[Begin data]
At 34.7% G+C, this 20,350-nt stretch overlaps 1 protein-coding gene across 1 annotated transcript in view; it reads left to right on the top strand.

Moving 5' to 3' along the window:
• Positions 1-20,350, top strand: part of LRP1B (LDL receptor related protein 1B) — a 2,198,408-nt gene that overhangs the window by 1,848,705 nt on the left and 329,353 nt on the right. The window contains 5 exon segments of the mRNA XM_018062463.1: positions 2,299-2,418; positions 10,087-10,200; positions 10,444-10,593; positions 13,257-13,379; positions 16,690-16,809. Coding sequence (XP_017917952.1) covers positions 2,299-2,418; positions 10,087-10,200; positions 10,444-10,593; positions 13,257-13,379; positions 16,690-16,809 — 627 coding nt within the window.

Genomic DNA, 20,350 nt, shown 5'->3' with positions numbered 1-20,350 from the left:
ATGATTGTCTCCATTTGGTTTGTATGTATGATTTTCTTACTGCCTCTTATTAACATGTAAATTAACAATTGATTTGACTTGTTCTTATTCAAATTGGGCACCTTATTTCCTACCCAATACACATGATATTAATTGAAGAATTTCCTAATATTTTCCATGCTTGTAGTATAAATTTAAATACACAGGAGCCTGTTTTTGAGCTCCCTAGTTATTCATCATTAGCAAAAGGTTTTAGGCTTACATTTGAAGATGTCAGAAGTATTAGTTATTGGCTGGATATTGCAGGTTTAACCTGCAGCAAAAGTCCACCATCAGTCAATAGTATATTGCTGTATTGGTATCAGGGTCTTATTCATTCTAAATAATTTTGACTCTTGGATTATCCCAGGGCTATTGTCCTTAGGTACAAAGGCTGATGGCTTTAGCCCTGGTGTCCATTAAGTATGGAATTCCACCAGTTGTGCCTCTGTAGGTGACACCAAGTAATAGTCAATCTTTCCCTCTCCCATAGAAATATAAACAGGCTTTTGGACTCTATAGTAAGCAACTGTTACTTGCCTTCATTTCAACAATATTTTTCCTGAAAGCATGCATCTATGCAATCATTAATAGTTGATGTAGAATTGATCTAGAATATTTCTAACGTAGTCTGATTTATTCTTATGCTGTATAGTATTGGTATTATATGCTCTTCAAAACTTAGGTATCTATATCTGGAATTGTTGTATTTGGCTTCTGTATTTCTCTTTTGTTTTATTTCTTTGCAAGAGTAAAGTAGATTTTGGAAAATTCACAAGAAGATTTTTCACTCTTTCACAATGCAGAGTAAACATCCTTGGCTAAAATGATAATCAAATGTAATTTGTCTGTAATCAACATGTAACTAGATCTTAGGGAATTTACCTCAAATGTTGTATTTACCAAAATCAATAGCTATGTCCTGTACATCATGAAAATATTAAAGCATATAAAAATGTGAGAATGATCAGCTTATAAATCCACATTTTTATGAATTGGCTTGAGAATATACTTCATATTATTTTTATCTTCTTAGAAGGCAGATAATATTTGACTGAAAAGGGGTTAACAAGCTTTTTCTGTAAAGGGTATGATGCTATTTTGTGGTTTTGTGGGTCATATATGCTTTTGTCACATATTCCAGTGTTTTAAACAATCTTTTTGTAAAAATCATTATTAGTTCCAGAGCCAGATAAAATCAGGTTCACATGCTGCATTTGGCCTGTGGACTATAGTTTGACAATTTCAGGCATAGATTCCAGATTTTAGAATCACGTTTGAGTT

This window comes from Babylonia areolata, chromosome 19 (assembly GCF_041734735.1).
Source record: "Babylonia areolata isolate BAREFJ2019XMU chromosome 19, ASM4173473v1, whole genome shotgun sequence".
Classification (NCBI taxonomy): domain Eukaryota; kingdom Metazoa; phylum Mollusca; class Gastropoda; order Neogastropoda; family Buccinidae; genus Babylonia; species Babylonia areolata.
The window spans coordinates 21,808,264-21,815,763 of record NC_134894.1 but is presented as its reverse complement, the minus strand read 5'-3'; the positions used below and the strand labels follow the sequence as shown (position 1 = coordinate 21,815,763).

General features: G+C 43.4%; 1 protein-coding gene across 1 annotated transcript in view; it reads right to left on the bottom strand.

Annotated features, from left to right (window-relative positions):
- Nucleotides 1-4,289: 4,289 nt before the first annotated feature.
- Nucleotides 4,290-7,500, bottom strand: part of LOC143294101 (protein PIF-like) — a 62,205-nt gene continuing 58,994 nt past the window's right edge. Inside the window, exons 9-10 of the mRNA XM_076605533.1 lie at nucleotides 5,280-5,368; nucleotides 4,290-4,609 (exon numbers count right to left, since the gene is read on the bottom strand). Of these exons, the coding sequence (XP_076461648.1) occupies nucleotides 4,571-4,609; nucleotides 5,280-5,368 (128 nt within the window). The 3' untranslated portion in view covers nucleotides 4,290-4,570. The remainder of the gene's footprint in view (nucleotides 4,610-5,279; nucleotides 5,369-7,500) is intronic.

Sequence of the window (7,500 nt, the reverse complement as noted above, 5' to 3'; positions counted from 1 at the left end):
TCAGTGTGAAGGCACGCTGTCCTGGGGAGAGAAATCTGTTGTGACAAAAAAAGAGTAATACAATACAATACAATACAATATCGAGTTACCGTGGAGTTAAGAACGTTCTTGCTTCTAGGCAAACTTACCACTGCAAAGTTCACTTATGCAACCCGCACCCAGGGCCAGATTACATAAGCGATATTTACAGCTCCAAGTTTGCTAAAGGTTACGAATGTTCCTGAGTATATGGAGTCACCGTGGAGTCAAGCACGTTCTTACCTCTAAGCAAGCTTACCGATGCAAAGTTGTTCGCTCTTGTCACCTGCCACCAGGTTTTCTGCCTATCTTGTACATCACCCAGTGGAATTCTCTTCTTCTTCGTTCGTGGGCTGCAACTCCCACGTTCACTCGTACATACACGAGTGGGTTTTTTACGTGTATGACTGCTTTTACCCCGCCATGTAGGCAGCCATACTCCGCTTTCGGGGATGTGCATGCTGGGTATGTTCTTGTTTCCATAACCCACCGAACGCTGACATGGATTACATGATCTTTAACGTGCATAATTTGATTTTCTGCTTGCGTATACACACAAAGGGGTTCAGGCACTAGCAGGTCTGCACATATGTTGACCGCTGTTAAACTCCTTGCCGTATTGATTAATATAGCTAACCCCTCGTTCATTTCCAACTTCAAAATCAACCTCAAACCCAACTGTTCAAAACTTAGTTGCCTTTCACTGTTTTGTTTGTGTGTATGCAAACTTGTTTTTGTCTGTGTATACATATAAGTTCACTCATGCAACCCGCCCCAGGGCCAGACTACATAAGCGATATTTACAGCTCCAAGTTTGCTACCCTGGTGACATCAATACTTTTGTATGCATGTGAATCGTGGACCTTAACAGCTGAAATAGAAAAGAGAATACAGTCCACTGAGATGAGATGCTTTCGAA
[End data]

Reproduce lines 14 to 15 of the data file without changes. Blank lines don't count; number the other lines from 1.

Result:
Sequence of the window (7,500 nt, the reverse complement as noted above, 5' to 3'; positions counted from 1 at the left end):
TCAGTGTGAAGGCACGCTGTCCTGGGGAGAGAAATCTGTTGTGACAAAAAAAGAGTAATACAATACAATACAATACAATATCGAGTTACCGTGGAGTTAAGAACGTTCTTGCTTCTAGGCAAACTTACCACTGCAAAGTTCACTTATGCAACCCGCACCCAGGGCCAGATTACATAAGCGATATTTACAGCTCCAAGTTTGCTAAAGGTTACGAATGTTCCTGAGTATATGGAGTCACCGTGGAGTCAAGCACGTTCTTACCTCTAAGCAAGCTTACCGATGCAAAGTTGTTCGCTCTTGTCACCTGCCACCAGGTTTTCTGCCTATCTTGTACATCACCCAGTGGAATTCTCTTCTTCTTCGTTCGTGGGCTGCAACTCCCACGTTCACTCGTACATACACGAGTGGGTTTTTTACGTGTATGACTGCTTTTACCCCGCCATGTAGGCAGCCATACTCCGCTTTCGGGGATGTGCATGCTGGGTATGTTCTTGTTTCCATAACCCACCGAACGCTGACATGGATTACATGATCTTTAACGTGCATAATTTGATTTTCTGCTTGCGTATACACACAAAGGGGTTCAGGCACTAGCAGGTCTGCACATATGTTGACCGCTGTTAAACTCCTTGCCGTATTGATTAATATAGCTAACCCCTCGTTCATTTCCAACTTCAAAATCAACCTCAAACCCAACTGTTCAAAACTTAGTTGCCTTTCACTGTTTTGTTTGTGTGTATGCAAACTTGTTTTTGTCTGTGTATACATATAAGTTCACTCATGCAACCCGCCCCAGGGCCAGACTACATAAGCGATATTTACAGCTCCAAGTTTGCTACCCTGGTGACATCAATACTTTTGTATGCATGTGAATCGTGGACCTTAACAGCTGAAATAGAAAAGAGAATACAGTCCACTGAGATGAGATGCTTTCGAA